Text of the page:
Evan: Evan is an unassuming hit that's perfectly effortless. As a form of John with Welsh and Scottish roots, it has a classic feel that seems to transcend the trends, even though it fits right in with today's favorites.
Joah: Sweet and simple, Joah can be found in the Old Testament but it's remained mostly undiscovered. It has all the appeal of Noah, and boasts a simplicity that favorites like Joseph or Josiah lack.
Leo: A lion isn't the first thing that comes to mind when discussing "smooth and light," but the sleek way this name rolls off the tongue makes it a definite fit for the category. Leo is an independent Latin name that also makes the list of nicknames for elegant-but-more-complex choices like Leopold and Leonardo.
Liam: A perfectly simple Celtic charmer, Liam is a hitting all the right style notes for light and smooth sounds. Unfettered from the traditional English William, Liam is a Celtic standout with an irresistible flow.
Luca: We're all recently captivated by this Italian form of Luke. Between its rare sound and the crisp, light feeling it evokes, it may just be the perfect choice for your little guy.
Micah: If you're looking for an alternative to Michael, it doesn't get better than Micah, which has a contemporary feel and less chances of turning into Mike. It's also biblical and endearing, with a sheer, light quality, much like its mineral homophone.
Miles: A cheerfully light English name, Miles has a smooth, simple sound that's easy to love. It's less serious than Giles, and not as spunky as Milo.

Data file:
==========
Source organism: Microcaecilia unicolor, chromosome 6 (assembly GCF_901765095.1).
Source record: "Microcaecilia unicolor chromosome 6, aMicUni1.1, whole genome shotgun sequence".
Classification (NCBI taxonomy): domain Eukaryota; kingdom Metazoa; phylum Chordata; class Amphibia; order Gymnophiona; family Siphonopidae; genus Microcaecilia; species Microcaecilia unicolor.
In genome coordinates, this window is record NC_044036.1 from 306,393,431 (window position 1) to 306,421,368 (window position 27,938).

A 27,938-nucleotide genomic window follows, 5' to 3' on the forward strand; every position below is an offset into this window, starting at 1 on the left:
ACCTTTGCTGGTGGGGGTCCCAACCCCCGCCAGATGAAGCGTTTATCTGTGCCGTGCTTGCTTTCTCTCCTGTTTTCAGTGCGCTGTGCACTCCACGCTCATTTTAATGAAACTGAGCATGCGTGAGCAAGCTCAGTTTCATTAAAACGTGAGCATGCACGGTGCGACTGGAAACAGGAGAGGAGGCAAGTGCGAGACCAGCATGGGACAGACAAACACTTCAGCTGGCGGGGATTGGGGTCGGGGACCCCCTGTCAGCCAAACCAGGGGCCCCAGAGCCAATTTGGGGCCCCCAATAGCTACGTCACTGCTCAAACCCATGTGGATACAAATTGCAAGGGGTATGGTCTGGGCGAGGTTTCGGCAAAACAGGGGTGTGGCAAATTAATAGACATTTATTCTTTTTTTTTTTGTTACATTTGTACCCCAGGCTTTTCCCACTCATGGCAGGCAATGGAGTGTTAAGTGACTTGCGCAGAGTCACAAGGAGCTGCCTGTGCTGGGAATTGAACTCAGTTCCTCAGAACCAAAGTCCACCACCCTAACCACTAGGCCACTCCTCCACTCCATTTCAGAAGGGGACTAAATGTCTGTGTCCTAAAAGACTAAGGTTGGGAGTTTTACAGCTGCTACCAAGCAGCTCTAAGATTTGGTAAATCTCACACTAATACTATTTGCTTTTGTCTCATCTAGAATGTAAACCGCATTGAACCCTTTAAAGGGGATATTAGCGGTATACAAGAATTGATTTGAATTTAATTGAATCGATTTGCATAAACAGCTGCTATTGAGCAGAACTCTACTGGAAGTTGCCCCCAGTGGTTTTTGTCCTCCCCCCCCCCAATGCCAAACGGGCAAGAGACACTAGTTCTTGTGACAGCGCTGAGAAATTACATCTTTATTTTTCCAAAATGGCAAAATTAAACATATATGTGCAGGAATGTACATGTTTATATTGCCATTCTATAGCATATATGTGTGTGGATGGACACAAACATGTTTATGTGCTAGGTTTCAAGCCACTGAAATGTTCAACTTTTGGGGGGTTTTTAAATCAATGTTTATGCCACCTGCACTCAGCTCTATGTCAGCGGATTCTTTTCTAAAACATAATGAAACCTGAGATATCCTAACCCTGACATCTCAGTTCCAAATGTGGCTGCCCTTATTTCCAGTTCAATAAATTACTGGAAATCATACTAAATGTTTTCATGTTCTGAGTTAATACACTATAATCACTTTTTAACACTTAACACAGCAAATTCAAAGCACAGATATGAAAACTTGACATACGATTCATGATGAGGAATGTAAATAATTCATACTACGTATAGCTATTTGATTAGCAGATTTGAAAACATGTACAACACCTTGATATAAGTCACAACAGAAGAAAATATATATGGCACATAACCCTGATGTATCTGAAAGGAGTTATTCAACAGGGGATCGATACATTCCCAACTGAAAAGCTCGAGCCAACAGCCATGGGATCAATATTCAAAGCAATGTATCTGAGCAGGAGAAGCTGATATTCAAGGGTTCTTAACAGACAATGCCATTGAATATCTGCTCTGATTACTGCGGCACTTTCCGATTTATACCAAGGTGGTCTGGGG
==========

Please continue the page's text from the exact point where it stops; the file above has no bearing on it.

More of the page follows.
Noah: It's been the number one name for two years in a row. Noah is biblical and beloved, and we can't get enough of its sound. With a soothing flow and only one consonant sound, hard edges are nowhere to be found when it comes to this favorite name.
Noel: A holiday name that's fit for any season, Noel is a breezy choice with global style. It's gaining favor here in the US slowly but steadily as parents discover its simple charms.
Owen: In the top 40s for boys and rising a bit every year, Owen is a crowd pleaser with an appealing ring to it that's effortless and a little old fashioned.
Rowan: This versatile Celtic name bears Owen's familiar sound without its chart-topping popularity. It has a colorful meaning (little red one or rowan tree) and a flowing, contemporary sound that hits all the right buttons today.
Love these smooth, light names? Take a closer look at the statistics behind this trend with Goodbye J? The Great Smoothing of American Boys' Names and Raindrop Names.